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    4 reasons why it’s hard to prove impact in marketing ops

    Earlier this year, a study on advanced Marketo users revealed a common theme: Measuring impact is a challenge among marketing operations teams.

    More than half of respondents reported that measuring impact is a top operational weakness, followed by resourcing talent and alignment to goals and strategies. That’s why Perkuto + MERGE called some of the brightest minds in marketing operations to get their perspective on this issue. 

    Perkuto + MERGE hosted a webinar with panelists Amy Goldfine, Darrell Alfonso, Brooke Bartos, Jessica Meyers and Paul Ferrer to dissect why measuring impact is a common challenge in marketing operations and how organizations can overcome this hurdle. 

    1. Dirty data is a culprit 

    Brooke Bartos, director of marketing operations and analytics at Invoice Cloud Inc., kicked off the conversation by explaining a common offender: dirty data.

    Without data, you’ll have a hard time proving impact in marketing operations. But when your data is incomplete or outdated, it often does more harm than good. This is why data cleaning is a crucial task for all marketing operations teams. Not to mention, poor data quality costs organizations an average of $12.9 million every year, so you’ll want to make this a top priority.  

    Once you’ve cleaned up your data, another area of consideration is data literacy. 

    Jessica Meyers, director of marketing operations and technology at Tebra, weighed in by introducing another commonly overlooked area: data literacy. Once you’ve got the numbers to prove impact, you have to consider data literacy. Not everyone will know what your metrics mean, so being able to tell the story of data is what will really prove impact. 

    Dig deeper: Data-first marketing: A strategy to stop wasting 30% of your budget

    2. Lack of alignment between sales and marketing

    What is your marketing operations team trying to achieve? What about impact — what do you define as impact? Take it one step further and make sure your definitions also align. For example, what defines an MQL? What about an SQL?

    To address this issue, Bartos recommends aligning your sales and marketing teams. A biweekly, top-of-funnel meeting that discusses what’s moving the pipeline and what’s sitting on the shelf will help grow alignment between the two teams. When everyone is on the same page, it’s easier to define business impact and align with it. 

    Darrell Alfonso, director of marketing strategy and operations at Indeed, echoed the importance of gaining alignment on terminology. There can be a lot of ambiguity on what these terms mean:

    • What does a marketing-generated pipeline mean?
    • What about marketing influenced pipeline?
    • Is an MQL really qualified?

    Make sure your team has this conversation and comes to a conclusion on what these terms mean.

    “Marketing operations is like a pit crew in a race track — it’s a team effort and you can’t win without alignment of sales and marketing.”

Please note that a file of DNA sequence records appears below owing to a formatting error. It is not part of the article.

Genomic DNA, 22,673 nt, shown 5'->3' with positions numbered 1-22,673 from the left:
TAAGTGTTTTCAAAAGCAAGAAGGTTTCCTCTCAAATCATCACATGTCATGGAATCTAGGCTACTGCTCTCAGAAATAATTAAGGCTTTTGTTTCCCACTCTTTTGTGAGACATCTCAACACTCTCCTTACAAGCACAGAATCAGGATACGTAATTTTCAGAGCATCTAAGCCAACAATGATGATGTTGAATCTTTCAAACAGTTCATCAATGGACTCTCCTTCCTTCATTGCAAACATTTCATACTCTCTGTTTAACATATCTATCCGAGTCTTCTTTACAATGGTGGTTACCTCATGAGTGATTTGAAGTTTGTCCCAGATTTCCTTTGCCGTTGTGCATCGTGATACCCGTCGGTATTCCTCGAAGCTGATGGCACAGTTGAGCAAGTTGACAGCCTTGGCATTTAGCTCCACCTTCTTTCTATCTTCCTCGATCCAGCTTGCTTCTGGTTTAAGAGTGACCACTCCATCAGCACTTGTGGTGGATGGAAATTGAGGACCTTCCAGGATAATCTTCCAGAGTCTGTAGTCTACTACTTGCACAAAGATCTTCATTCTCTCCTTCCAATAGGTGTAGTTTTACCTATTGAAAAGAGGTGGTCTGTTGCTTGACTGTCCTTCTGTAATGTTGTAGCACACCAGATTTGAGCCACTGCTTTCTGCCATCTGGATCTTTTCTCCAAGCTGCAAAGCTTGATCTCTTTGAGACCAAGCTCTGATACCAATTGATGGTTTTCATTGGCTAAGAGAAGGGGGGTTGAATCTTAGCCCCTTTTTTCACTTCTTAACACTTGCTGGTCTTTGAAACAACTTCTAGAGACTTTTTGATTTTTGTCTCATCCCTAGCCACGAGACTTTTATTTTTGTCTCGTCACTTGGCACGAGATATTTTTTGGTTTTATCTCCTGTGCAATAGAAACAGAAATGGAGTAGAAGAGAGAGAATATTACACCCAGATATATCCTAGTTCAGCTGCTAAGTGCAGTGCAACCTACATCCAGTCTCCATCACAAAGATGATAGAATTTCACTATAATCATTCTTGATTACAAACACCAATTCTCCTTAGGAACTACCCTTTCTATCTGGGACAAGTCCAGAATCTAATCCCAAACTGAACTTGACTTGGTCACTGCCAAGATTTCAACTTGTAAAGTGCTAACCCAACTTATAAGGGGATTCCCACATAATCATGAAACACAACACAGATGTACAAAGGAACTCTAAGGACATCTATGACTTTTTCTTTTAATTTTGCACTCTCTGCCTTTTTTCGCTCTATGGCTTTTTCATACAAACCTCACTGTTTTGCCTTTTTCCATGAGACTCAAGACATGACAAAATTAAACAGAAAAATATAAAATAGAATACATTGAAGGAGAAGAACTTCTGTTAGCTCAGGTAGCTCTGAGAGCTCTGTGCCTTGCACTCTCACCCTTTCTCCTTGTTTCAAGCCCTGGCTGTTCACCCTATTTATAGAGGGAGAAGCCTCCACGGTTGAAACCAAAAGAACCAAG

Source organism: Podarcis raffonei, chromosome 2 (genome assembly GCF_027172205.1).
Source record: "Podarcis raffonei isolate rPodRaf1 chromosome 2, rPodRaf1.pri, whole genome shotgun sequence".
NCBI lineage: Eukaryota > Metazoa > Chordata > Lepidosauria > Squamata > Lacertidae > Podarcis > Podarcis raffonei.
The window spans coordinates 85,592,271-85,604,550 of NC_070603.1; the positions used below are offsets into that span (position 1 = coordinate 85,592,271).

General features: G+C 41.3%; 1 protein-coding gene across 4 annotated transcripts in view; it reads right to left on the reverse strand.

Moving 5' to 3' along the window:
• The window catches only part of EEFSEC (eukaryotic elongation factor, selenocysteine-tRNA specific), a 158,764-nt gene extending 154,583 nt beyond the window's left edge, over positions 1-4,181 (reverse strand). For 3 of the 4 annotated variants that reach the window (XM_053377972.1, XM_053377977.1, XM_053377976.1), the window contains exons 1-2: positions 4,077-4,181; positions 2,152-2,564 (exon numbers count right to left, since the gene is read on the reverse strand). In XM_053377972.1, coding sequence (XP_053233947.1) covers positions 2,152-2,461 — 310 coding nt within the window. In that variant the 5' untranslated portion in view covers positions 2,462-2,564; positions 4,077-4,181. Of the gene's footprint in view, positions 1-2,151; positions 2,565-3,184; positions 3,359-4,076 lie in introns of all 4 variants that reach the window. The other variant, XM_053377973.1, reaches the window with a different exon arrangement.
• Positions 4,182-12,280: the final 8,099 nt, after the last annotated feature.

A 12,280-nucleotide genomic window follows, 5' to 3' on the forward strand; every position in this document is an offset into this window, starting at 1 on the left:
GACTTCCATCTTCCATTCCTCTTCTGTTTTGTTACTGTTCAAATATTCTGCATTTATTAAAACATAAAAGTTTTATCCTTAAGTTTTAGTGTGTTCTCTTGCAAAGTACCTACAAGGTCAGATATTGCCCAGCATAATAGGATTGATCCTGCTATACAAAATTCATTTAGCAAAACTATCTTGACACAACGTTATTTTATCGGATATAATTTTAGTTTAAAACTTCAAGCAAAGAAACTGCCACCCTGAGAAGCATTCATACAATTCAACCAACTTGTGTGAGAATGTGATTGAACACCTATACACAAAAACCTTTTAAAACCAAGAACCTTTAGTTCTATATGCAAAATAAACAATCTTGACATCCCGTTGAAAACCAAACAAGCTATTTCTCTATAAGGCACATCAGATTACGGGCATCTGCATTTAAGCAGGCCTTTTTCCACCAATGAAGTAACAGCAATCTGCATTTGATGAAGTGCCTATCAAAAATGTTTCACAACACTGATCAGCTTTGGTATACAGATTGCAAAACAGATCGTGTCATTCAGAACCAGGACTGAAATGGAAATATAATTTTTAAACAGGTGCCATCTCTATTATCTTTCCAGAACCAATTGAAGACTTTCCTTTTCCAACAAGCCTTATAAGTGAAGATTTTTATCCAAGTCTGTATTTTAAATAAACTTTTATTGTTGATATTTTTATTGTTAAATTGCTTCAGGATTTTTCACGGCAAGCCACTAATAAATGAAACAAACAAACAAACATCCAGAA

Darrell Alfonso


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    3. Resourcing is a reoccurring challenge

    Most of us in the marketing operations space are all too familiar with resourcing — or a lack of it. 

    Amy Goldfine explained that most marketing operations teams are under-resourced and just trying to keep the lights on. 

    Digging deep into your ROI, implementing a new tool, and capturing detailed data analysis all require time and money. Consequently, these are the two things that marketing operations teams don’t have. 

    Goldfine suggests considering the opportunity cost — if you’re a small team, you might not have the bandwidth for this, and that’s okay. 

    She continued by echoing the importance of alignment by defining how you are going to measure impact. It’s one thing to agree on what you are going to measure, but it’s a whole different story on how you are going to find that data. 

    In other words, don’t underestimate how difficult it may be to collect this data. 

    Dig deeper: How marketers can measure success

    4. Lack of benchmark data 

    Paul Ferrer, senior technical consultant at Perkuto + MERGE, emphasized the importance of benchmark data. 

    Once you’ve secured alignment on how to measure impact, you may run into even more issues. This is because once you begin to analyze data, you need a benchmark to compare it to (such as past performance and industry benchmarks). 

    It’s crucial to incorporate seasons into your performance — if you’re a clothing brand, your numbers may be skewed in November and December due to holiday shopping, so comparing July and December wouldn’t make the most sense. 

    If your numbers are growing, it’s crucial that you ask yourself if those are meaningful numbers. Will those people engage with your content? 

    Between cleaning up your data, conveying a story with your data, and gaining alignment on how you measure success, you’re one step closer to proving impact in marketing operations. 

    Listen to the full webinar here

    To read the full study on advanced Marketo users, download the report here. (Free to download. No personal information is required.)

    The post 4 reasons why it’s hard to prove impact in marketing ops appeared first on MarTech.

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